UNCLE WIGGILY AND THE GIANT'S BOY
Let me see, I believe I left off where Uncle Wiggily was in the house of the good giant, and the old gentleman rabbit heard a terrible noise. Didn't I?
"My goodness!" exclaimed the rabbit, jumping up so quickly that he upset one of the giant's toothpicks, on which he had been sitting for a chair, for the giant's toothpicks were as large as a big chestnut tree. "My goodness!" cried Uncle Wiggily, "what in the world is that?"
"I guess it's my little boy coming home from school," said the good giant as softly as he could, but, even then, his voice was like thunder. "He must have heard that you were here."
"Will he hurt me? Does he love animals?" asked the rabbit, for he was getting frightened. "Will your little boy be kind to me?"
"Oh, indeed he will!" cried the good giant. "I have taught him to love animals, for you know he is so big and strong, even though I do call him my little boy, that it would be no trouble for him to take a bear or a lion, and squeeze him in one hand so that the bear or lion would never hurt any one any more. But, just because he is big and strong, though not so big and strong as I am, I have taught my boy to be kind to the little animals."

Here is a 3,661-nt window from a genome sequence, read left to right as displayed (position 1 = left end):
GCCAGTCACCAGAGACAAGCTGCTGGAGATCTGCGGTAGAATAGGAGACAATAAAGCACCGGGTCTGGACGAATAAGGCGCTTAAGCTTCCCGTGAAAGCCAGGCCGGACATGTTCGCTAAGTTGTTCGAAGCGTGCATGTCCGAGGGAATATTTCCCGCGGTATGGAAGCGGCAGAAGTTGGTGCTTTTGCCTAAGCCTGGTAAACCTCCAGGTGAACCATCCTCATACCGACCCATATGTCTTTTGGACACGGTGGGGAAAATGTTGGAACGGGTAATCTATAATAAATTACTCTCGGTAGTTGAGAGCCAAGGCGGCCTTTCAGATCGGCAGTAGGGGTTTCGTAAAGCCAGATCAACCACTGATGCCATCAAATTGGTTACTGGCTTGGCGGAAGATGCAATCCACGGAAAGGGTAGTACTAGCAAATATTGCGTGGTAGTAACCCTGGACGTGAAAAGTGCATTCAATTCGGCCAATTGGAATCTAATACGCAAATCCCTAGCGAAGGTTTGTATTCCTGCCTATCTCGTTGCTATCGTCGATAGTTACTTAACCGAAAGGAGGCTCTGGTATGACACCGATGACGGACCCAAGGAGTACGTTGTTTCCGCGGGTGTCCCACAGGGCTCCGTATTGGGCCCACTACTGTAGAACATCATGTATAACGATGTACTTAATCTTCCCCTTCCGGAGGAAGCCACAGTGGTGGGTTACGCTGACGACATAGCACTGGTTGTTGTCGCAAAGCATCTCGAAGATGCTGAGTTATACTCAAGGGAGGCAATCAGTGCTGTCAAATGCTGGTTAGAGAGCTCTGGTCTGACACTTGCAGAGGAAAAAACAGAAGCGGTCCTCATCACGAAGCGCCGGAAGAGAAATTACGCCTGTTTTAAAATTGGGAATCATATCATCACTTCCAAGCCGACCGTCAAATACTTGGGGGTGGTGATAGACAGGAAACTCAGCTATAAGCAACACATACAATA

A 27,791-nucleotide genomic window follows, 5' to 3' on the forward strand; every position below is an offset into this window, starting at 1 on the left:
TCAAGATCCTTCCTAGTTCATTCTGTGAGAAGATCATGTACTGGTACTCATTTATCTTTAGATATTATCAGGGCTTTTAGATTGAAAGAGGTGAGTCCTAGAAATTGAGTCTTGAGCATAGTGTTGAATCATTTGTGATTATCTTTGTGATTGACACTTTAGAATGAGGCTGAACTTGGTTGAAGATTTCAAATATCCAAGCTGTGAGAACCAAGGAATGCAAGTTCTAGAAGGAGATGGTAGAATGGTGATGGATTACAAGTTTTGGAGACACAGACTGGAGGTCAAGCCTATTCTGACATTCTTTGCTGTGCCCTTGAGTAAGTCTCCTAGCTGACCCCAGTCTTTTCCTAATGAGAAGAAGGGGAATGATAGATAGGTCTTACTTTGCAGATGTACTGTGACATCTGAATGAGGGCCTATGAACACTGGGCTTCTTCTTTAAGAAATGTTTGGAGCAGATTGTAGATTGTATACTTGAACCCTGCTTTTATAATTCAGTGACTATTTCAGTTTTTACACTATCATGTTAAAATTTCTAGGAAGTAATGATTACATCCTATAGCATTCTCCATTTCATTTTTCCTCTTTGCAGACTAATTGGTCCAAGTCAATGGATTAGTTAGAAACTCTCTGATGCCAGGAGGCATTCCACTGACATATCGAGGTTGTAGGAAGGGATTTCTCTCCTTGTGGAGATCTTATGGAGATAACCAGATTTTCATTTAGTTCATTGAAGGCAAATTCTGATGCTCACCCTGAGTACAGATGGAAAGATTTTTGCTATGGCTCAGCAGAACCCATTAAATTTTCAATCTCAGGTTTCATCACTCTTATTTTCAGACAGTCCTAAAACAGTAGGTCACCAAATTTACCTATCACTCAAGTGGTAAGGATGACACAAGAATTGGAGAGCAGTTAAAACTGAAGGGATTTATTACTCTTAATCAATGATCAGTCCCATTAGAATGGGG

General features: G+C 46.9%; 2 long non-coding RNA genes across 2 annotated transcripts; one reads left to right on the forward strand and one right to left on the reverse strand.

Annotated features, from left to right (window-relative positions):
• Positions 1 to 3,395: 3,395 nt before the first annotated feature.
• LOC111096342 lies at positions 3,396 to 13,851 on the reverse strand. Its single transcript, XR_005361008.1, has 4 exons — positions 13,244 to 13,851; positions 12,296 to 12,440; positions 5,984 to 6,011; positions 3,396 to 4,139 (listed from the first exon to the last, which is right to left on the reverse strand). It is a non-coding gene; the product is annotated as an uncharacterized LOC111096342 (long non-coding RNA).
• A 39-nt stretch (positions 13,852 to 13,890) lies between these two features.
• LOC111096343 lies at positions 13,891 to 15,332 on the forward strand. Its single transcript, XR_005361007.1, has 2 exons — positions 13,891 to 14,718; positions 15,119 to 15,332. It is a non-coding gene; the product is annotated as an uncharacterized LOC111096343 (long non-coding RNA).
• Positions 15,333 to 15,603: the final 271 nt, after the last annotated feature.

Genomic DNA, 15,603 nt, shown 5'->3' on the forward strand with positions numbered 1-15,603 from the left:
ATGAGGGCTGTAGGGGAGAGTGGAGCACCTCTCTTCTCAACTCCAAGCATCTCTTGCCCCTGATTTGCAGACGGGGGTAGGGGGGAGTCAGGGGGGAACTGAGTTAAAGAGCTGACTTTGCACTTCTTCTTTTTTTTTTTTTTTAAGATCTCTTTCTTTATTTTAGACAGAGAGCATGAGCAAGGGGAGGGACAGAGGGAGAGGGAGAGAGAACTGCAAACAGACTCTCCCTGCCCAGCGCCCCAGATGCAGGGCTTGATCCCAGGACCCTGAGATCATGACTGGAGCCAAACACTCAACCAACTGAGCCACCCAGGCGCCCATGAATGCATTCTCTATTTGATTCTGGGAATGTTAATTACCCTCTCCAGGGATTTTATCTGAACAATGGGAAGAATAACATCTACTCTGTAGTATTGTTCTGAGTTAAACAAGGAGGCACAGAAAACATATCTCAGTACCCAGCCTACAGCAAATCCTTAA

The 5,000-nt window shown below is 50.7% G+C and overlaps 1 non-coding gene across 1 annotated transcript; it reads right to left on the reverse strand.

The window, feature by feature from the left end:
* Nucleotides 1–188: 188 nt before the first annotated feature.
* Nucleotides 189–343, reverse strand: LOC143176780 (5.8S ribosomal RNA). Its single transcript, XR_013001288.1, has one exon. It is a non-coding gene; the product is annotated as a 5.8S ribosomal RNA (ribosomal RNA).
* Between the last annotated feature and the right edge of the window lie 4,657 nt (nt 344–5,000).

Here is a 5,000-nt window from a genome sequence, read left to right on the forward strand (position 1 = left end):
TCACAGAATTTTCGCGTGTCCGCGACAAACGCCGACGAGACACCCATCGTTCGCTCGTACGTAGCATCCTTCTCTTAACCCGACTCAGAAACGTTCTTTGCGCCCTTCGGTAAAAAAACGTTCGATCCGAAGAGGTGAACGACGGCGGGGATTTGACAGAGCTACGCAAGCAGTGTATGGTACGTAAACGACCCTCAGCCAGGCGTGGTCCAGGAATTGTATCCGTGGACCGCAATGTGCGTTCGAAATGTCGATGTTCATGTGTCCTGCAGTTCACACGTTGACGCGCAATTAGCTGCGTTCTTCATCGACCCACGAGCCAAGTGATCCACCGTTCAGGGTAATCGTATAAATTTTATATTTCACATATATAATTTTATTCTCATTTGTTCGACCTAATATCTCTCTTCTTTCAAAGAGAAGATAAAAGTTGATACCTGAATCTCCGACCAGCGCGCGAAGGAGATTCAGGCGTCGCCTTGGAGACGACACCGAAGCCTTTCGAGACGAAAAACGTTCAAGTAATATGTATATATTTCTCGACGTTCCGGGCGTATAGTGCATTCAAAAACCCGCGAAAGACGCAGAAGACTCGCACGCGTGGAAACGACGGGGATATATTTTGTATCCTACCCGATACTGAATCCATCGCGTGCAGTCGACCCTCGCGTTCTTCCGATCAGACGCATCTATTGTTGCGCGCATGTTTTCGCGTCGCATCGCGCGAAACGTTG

"Then I will have no fear," said Uncle Wiggily, winking his nose—I mean his eyes—and just then the door of the giant's house opened and in came his little boy.
Well, at first Uncle Wiggily was so frightened that he did not know what to do. I wonder what you would say if you were suddenly to see a boy almost as big as your house, or mine, walk into the parlor, and sit down at the piano? Well, that's what the old gentleman rabbit saw.
"Ah, my little boy is home from school," said the giant, kindly. "Did you have your lessons, my son?"
"Yes, father, I did," was the answer. "And I learned a new song. I'll sing it for you."
So he began to play the piano with his little finger nail, and still, and with all that, he made as much noise as a circus band of music can make on a hot day in the tent. Oh, he played terribly loud, the giant's boy did, and Uncle Wiggily had to put his paws over his ears, or he might have been made deaf. Then the giant's little boy sang, and even when he hummed it the noise was like a thunder storm, only different. Now, this is the boy giant's song, and you will have to sing it with all your might, as hard as you can, but not if the baby is asleep.
"I am a little fellow,
But soon I will grow big.
And then I'll sit beside the sea,
And in the white sand dig.
"I'll make a hole so very deep,
To China it will go.
And then I'll fill it up with shells
Wherein the wild waves blow."
And with that the giant's little boy banged so hard on the piano with his little finger nail that he broke a string, and made a funny sound, like a banjo out of tune.
"Oh, I didn't mean to do that!" the giant's boy cried. "I'm sorry!"
"Dear me! I wonder when you'll grow up?" asked the giant, sort of sad-like.
"I think he's pretty big now," said Uncle Wiggily. And, indeed, the boy-giant was so tall that when the rabbit stood up as high as he could stand, he only came up to the tip end of the shoe laces on the giant boy's big shoes.